in which Prairie Schooner contributors give us a glimpse into their writing spaces and sensibilities.
Mary O’Donnell has published six collections of poetry, most recently The Ark Builders (Arc Publications). She has also written three novels and two short-story collections, has won prizes in the V.S. Pritchett Competition and was the overall winner of the 2010 Fish International Short Story Competition. She is guest poet in the National University of Ireland-Maynooth in the creative writing program. Her poems "Sea Life in St. Mark's Square" and "Baby Boy, Quaryat al Beri" appear in the forthcoming Winter 2011 issue of Prairie Schooner, aka the Ireland Issue. (Subscribers should see the issue in their mailboxes soon!)
Right now? "On Love and Barley - Haiku of Basho", Penguin Classics; the second thing is an emery board (nail-file); finally, a CD of "The Best of Rachmaninov".
Name one classic you've long been wanting to read.
Tolstoi's "War and Peace".
Why haven't you read it?
Basic laziness about its length. Perhaps if I had an edition in four separate volumes (I believe they exist), I'd read it. I just hate handling very thick and heavy literature.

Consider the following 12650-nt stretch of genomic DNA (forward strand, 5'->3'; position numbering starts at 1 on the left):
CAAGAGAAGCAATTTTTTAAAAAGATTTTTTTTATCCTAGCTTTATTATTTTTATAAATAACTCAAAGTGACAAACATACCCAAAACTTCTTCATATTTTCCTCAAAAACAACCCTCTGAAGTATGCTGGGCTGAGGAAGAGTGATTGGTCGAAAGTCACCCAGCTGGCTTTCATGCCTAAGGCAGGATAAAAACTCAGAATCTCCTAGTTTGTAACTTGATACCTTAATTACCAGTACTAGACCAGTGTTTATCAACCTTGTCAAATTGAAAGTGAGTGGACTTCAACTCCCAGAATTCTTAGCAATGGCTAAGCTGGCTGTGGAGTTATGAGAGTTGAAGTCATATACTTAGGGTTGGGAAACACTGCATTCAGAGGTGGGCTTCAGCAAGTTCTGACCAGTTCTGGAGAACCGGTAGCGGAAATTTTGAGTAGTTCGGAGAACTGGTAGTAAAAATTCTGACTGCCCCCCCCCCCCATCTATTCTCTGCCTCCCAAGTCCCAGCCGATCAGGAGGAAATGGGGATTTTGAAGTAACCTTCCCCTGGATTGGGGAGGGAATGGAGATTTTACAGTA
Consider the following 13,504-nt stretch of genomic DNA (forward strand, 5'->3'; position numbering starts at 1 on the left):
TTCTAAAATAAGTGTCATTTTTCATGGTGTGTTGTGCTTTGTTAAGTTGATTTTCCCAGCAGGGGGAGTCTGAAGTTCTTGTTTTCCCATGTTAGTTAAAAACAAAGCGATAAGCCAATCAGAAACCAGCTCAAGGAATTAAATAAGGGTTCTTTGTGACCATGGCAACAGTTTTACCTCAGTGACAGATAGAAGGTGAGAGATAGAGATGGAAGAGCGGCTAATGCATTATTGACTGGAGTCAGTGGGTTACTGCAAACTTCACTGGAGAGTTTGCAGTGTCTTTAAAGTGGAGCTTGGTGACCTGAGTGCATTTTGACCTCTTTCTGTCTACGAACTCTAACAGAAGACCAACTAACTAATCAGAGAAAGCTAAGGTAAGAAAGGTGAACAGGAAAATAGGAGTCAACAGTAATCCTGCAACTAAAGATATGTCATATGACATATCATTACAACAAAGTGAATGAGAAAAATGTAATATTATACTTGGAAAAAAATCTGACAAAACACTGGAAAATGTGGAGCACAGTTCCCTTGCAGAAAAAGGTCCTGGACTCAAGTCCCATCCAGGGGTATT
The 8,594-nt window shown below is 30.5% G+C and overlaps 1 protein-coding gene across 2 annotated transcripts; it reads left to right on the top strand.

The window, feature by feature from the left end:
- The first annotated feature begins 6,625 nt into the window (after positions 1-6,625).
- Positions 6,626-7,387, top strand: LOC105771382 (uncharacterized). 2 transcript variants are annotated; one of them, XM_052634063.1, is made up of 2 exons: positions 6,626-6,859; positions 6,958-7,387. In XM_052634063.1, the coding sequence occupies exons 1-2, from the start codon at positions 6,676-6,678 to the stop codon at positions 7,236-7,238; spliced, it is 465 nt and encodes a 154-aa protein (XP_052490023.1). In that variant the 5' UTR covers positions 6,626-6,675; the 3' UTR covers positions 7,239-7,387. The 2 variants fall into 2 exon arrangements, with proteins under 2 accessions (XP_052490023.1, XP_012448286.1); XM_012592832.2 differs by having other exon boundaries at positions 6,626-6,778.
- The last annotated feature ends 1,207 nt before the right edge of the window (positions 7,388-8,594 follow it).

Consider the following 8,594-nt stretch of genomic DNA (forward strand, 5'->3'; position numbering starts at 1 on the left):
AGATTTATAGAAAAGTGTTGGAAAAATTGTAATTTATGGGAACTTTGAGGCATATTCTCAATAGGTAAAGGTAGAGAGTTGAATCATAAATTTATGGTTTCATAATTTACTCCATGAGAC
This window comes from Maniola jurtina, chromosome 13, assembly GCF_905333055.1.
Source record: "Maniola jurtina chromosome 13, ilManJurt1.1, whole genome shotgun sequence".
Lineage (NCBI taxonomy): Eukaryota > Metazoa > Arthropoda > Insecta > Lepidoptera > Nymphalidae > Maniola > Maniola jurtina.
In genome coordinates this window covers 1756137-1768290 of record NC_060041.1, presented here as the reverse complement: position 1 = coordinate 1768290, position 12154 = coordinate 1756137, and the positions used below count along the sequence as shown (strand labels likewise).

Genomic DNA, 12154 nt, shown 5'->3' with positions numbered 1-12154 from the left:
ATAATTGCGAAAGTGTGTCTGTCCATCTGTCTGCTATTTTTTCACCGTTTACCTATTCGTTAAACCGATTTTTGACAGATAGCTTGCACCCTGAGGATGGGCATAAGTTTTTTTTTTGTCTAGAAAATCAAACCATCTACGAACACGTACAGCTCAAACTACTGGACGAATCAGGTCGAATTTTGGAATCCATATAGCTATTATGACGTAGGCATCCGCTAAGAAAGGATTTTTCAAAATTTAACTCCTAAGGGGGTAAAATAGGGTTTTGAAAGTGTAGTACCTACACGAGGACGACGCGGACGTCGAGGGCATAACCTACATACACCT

Is there any particular music or musician that puts you in the mood to write?
Schubert used to, but not any more. Mostly now, the music of Hildegard von Bingen would do it, insofar as such spiritual music opens an aperture into the stream of reflection and meditation needed for making new writing. I suppose I'm talking about detachment.
Name a favorite book in your possession: a favorite not just for content but for its actual physical qualities.
"The Land of Spices" by Kate O'Brien ranks among my favourite books for several reasons: 1. the story, which is set in a convent boarding school, and which features nuns as major characters, is all about the need for love and freedom. 2. It questions heterosexuality through the use of one, simple sentence which at the time of original publication (1941) got this novel banned. 3. it was published by Arlen House, prefaced by the wonderful Irish academic Lorna Reynolds. Arlen was an adventurous publishing house in Ireland during the nineteen eighties which brought to light near-forgotten but important writings by women. But I also love this book also because it is signed and dated by me - 1983 - an important year for me as a writer, when I was just beginning to exercise my writing wings and feathers, win a competition here and there, have bits and pieces published. It was an exciting time. Importantly, I read this work very closely and its slightly battered appearance is a testimony to my need to gobble up the brilliant and the beautiful in language and literature - a need that has never deserted me but always sustained me. Incidentally, although that Arlen House is now defunct, a new and exciting Arlen, run by Alan Hayes, is now publishing both poetry and fiction from men and women in Ireland, so the logo has survived as one of quality.
Learn more about Mary O'Donnell at her web site.